Building Accessibility Culture

Accessibility must be part of every aspect of business, part of the minimally viable product, a core part of how we approach the launch and growth of our platforms.

by David Peter on June 22nd, 2016

Society hates when bodies deviate from the type you see in movies and magazines. These bodies are not just blonde, white women with curves softer than ice cream; they are not just rippled, white, male lumberjacks with jaws sharp enough to slice thrown tomatoes in half. Even the Seinfelds of society don’t dare deviate too much from the norm — and at this point, they are the norm — white, cis, able-bodied people.

People with disabilities are kept out of sight and out of mind — a body with one arm, a person with autism, a wheelchair user. I’m tired of how little I come across people who are deaf in films and books, and when I do, the representation often leaves something to be desired — favoring novelty over characterization, reduced to stereotypes over subtlety.

Despite race and gender becoming hot commodities, disability has stayed invisible, pushed to the margins. Take a look at the diversity data many tech companies have released.

How many of them mention disability? Issues experienced by disabled people aren’t popular enough, and because of that, systemic inequality persists, and because of that, their issues aren’t popular enough. It’s a snake eating its own tail, an ouroboros of inequality.

A door handle with the rim defined by a carved, decorative ouroboros. A lion is at the center of the knob.

Photo CC-BY Sebastien Wiertz.

The world we live in perpetuates many kinds of ableism all the time. Fixing (“changing”) the world doesn’t rest on a single axis, or even three, but we can reduce injustice by making our websites and workplaces accessible for people with disabilities.

Building Accessible Websites and Products

The Internet is often touted as a neutral platform where everyone is equal. But if you want people with disabilities to use your website, people with disabilities must be able to access it. The United Nations, in a study of one-hundred websites, found only three websites met the international standard for accessibility. Out of a hundred, only three. This study is meant to be indicative, not exhaustive — and it indicates the Internet is not as neutral as we like to believe.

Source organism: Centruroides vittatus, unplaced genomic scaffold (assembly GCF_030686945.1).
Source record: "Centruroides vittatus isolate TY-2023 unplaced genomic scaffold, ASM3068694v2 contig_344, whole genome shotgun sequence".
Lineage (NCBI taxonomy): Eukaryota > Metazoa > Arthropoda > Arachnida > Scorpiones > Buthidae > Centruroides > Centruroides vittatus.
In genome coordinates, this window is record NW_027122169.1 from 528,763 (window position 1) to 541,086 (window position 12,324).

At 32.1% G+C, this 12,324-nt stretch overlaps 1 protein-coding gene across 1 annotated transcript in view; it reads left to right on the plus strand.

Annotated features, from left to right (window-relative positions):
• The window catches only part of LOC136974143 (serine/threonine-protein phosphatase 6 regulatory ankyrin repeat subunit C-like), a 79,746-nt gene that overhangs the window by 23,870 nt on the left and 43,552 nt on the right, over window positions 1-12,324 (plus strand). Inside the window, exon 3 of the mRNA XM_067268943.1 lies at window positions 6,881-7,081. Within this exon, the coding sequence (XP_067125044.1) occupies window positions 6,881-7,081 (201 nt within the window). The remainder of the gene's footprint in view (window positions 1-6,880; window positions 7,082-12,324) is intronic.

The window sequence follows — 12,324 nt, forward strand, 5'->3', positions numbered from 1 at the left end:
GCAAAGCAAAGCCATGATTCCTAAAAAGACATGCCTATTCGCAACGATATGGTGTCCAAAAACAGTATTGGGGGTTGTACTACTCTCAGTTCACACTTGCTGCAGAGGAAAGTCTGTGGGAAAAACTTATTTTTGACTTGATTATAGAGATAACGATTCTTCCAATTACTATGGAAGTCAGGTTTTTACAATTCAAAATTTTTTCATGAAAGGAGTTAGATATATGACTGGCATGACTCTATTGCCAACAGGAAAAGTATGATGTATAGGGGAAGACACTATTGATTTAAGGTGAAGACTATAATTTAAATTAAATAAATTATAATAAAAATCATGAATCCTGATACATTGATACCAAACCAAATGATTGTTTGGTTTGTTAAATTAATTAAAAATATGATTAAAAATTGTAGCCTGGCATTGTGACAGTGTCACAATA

For a long time, I loved tech: from when I had my first personal computer, with a blazing fast 56k modem that dialed a noise I couldn’t hear but my mother could. I couldn’t hear the dial, but I didn’t need ears to post on forums, chat on AIM, play video games. But after years, YouTube became mainstream — without captions on thousands of hours of videos. One of my favorite games has voice-acting in all its cutscenes — without accompanying text. Podcasts these days have exploded in popularity — the ones I want most come without transcripts. I wish I were as interested in tech as before, but these small frustrations have built up, over years, as the world has continued ignoring me as part of its audience.

If you are a tech company committed to diversity, what does your diversity mean? Is it only for people who work for your company, or does it include who uses your website? If your website is for creative people, what kind of creatives does the website enable? Are they mostly white, middle-class people? The culture of the community your website fosters is just as important as the internal company culture. Heck, some users might even become your employees!

Our development teams must learn how to make websites more accessible. In my experience, people seem to generally agree that accessibility is important, but no one takes the plunge. That ends up being just lip-service, and is the same thing as not valuing accessibility.

I could tell you many things to include, like a “Skip to content” button for keyboard-only users, but inclusion isn’t a checklist. A checklist treats symptoms but isn’t a cure; it (and I!) won’t cover all possible situations. You must put yourself in their shoes — literally use keyboards only, mute speakers, and use screen readers to understand the user experience of people who use different tools to navigate your products.

You cannot avoid training. Your team needs to learn how to make your website and apps accessible. Hire accessibility-aware people to help fix issues or bring them up. Hire consultants, bring in speakers, take classes. Learn WAI-ARIA, the specification for increasing web accessibility. The Accessibility Project provides incredible resources for building your skills. Your site should strive for level AA conformance to the Web Content Accessibility Guidelines (WCAG) 2.0, the global standard for web accessibility that is slowly becoming a legal requirement. And just as we test websites in multiple browsers, we should test multiple ways to access a website and see how it affects that user experience.

Subtle Distinctions

Black arrow drawn on the wood of a construction site.

Photo CC-BY Eduardo Sciammarella.

Accessibility is about giving users choices. A website for a restaurant could be a single colossal image of a menu — that’ll make the user experience amazing for a certain type of user, but at the expense of everyone else. People who are blind or visually impaired have no chance of reading this image, and the fixed font likely impedes legibility for others who require a customized stylesheet. Forcing your audience to experience your website in only one way is naïve and ignorant; more than one way to access web content exists.